Denver teen convicted of trying to join ISIS gets 4 years in prison

Reuters / Stringer
​The first American to be convicted of trying to join the Islamic State was sentenced to four years in federal prison on Friday, though the teenage Muslim convert said she was manipulated and does not support violent jihad.

The sentence which was handed down on Friday follows the arrest of the 19-year-old Shannon Maureen Conley by FBI agents at Denver International Airport in April 2014. Conley had been boarding a plane bound for Germany with the intention of joining the Islamic State effort. She told agents she was going to Turkey to await word from an Islamic State member in Syria, allegedly Yousr Mouelhi, whom she planned to marry.

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Conley said she intended to become a nurse in an Islamic State (formerly ISIS) camp, and is currently a Colorado-certified nurse’s aide. The 19-year-old, now Amatullah Maureen Conley, has struck up an online relationship last year with a Tunisian man, Yousr Mouelhi, whom the FBI alleged in court documents was a member of IS.

IS has been designated a terrorist organization by the United States government, and Conley pleaded guilty to the charges.

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Wearing a black and tan headscarf with her jail uniform, Conley tearfully told the judge that she has rejected jihad and that the people who influenced her misconstrued the Koran, according to the Huffington Post.

Judge Raymond Moore told the court that the sentence had been meant to deter others with similar intentions. The judge said he doubted Conley had disavowed jihad because of a letter she wrote while in jail, in which she ridiculed other inmates for denouncing terrorism. He added she had a history of defiance and the girl needed some emotional help.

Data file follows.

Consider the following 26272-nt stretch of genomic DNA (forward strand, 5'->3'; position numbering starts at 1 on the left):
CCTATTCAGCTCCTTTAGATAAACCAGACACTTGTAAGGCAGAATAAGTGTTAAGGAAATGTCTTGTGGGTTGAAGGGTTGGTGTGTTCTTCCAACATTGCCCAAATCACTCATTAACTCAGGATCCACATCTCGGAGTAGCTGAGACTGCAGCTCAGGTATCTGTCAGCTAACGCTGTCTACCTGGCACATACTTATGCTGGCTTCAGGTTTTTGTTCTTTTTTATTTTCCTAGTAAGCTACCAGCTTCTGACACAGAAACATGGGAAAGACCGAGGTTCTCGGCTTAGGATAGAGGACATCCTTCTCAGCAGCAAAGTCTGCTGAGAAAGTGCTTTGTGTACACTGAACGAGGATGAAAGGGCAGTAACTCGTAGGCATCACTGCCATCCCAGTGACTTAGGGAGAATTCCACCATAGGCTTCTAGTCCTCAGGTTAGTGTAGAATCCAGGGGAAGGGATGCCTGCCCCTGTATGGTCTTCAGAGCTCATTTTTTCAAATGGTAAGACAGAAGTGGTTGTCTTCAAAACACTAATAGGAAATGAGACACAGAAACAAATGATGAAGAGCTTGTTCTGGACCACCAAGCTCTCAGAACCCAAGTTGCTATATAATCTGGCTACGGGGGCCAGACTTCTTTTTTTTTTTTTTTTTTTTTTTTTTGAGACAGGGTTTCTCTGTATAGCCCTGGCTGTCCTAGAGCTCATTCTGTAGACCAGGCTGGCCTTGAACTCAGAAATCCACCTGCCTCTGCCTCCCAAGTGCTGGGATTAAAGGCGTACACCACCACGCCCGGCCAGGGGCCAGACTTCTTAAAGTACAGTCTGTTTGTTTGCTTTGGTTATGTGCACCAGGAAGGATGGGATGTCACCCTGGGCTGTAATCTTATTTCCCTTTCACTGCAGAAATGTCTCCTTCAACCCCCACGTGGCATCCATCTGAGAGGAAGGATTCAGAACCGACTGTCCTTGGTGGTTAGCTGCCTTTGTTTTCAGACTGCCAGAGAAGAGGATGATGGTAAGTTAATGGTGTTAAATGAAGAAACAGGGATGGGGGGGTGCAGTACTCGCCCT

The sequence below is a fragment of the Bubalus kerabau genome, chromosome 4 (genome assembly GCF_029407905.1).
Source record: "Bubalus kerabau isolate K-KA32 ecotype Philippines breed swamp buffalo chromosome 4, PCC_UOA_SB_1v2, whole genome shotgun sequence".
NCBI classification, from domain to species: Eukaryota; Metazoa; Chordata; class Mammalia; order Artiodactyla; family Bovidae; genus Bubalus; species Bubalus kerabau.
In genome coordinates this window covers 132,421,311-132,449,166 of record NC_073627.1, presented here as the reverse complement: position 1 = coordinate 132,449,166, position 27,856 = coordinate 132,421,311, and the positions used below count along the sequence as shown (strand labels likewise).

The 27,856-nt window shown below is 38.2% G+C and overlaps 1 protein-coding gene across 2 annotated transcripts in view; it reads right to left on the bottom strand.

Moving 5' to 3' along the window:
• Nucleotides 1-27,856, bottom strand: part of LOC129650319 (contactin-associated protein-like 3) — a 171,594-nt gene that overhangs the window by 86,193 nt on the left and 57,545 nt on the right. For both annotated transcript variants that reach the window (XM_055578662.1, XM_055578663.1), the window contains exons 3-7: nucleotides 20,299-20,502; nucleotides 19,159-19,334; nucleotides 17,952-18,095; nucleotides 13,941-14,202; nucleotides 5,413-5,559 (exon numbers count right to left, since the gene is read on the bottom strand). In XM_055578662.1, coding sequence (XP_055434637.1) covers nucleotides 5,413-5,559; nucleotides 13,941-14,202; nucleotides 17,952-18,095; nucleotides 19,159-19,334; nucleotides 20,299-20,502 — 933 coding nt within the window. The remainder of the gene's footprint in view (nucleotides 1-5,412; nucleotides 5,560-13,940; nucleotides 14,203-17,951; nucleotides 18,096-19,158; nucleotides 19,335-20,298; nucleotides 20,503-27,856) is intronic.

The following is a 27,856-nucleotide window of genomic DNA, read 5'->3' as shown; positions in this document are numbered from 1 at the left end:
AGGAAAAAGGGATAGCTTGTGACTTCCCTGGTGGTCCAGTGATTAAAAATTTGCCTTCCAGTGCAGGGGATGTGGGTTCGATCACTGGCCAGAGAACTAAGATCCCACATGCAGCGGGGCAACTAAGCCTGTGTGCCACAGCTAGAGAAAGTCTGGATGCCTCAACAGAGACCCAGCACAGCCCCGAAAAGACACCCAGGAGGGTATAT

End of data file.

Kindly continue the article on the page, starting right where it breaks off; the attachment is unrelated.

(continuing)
“Defiance has been a part of her fabric for a long time. She has been defiant before this,” the judge said. “This is not the exceptional act. This is Shannon being defiant yet again.”

Conley could have faced a longer sentence, but she agreed to share information with the FBI about other people with similar intentions.

READ MORE:3 Denver girls escape from home to join ISIS, stopped in Germany

Authorities became aware of Conley's growing interest in extremism in November 2013, after she started talking about terrorism with employees of a suburban Denver church. They had seen her wandering around and taking notes on the layout of the campus, according to court documents. They met Conley repeatedly to persuade her from leaving and suggested humanitarian work as an alternative. She told them she was intent on waging jihad and believed it was her only answer to correcting what she saw as wrongs perpetrated against the Muslim world.

When Conley was sentenced in court, two of the few attendees had been her parents. They said IS is extremely savvy with its internet propaganda, and her daughter is a victim. Her mother worries about other impressionable young Americans.

"She was clueless. She's just a teenager, young, with a big mouth,” AnnaMaria Conley told CNN last year. “I think another time, another place, she would just be another kid with a big mouth.”